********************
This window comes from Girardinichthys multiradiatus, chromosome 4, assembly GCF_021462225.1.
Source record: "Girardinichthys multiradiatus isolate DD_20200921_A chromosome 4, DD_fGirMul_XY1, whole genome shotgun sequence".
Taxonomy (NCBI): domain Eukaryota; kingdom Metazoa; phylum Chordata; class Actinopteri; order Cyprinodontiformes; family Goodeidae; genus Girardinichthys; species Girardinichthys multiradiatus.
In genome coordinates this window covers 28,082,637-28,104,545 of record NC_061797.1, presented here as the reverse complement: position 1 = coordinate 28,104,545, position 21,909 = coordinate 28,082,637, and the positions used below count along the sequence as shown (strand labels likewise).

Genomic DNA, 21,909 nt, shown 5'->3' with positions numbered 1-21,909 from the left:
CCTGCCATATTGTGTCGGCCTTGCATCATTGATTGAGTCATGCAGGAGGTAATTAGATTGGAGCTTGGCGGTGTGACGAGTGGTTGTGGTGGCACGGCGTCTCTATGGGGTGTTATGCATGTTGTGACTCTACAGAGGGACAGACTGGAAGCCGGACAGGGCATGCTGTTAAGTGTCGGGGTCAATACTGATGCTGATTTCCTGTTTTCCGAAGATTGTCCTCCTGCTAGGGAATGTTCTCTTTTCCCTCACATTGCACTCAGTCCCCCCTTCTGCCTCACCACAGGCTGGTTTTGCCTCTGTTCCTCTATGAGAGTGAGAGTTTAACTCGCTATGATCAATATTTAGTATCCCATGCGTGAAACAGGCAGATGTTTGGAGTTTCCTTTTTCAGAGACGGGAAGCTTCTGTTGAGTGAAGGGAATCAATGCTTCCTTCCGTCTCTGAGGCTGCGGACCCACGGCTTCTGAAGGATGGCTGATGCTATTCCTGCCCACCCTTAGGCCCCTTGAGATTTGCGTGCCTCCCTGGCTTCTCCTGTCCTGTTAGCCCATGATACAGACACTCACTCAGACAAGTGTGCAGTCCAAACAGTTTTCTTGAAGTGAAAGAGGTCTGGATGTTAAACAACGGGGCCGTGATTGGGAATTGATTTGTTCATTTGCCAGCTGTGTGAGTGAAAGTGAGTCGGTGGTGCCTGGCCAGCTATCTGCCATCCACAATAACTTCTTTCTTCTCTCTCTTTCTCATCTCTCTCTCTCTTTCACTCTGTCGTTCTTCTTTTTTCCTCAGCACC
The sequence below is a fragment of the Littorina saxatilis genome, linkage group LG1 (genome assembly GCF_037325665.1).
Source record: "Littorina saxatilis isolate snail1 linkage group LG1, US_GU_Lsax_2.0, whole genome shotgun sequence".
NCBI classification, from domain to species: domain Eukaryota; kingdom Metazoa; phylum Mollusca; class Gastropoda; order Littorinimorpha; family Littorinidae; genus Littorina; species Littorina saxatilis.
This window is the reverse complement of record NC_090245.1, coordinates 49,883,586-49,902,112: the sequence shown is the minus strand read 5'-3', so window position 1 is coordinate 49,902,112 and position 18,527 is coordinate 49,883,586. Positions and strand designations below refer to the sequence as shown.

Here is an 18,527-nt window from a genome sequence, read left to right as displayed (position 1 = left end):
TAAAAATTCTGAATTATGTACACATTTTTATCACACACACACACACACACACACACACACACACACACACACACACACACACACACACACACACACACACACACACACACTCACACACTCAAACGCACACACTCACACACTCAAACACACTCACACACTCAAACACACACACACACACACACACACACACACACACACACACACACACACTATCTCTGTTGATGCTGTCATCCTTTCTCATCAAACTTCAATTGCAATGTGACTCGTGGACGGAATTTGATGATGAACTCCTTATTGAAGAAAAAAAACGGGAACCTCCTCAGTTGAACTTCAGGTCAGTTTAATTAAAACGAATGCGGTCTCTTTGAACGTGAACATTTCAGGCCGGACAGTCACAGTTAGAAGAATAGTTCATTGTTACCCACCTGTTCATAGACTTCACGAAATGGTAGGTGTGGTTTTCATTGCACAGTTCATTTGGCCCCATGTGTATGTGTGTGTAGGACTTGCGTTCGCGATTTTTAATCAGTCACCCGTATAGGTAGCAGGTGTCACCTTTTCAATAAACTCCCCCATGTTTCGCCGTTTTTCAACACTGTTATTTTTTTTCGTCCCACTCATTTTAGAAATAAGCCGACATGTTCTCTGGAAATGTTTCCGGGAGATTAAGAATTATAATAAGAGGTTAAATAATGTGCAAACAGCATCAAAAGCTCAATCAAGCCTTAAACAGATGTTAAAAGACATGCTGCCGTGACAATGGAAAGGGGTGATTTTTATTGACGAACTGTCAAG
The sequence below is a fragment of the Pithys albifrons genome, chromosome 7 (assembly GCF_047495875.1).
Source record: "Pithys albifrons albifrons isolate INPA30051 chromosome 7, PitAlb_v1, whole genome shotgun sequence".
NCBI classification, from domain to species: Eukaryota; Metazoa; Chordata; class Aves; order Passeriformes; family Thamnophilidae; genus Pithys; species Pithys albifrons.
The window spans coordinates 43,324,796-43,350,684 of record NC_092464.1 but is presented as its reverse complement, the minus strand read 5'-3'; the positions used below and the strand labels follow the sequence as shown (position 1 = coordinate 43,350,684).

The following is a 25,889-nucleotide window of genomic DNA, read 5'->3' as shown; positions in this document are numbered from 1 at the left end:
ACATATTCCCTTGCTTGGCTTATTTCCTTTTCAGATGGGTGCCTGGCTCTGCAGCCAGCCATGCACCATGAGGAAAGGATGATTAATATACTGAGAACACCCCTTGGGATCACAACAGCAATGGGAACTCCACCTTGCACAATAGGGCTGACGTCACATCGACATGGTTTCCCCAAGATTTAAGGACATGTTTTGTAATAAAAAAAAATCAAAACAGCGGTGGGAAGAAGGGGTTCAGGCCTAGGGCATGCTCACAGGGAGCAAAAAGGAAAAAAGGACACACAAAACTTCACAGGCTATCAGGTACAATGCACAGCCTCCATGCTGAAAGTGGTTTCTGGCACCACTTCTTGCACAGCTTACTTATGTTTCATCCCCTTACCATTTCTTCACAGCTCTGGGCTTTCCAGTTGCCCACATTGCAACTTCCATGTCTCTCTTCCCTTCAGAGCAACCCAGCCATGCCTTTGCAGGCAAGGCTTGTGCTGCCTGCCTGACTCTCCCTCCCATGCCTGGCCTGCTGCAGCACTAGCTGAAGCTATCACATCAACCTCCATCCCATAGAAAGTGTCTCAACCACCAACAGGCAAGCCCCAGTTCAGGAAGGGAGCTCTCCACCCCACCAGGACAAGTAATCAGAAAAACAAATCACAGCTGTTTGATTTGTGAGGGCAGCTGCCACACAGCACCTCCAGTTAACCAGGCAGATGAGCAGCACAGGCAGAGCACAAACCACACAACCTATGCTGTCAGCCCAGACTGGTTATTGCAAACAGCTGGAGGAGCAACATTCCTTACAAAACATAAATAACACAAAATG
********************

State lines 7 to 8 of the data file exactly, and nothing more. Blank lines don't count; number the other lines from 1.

The sequence below is a fragment of the Littorina saxatilis genome, linkage group LG1 (genome assembly GCF_037325665.1).
Source record: "Littorina saxatilis isolate snail1 linkage group LG1, US_GU_Lsax_2.0, whole genome shotgun sequence".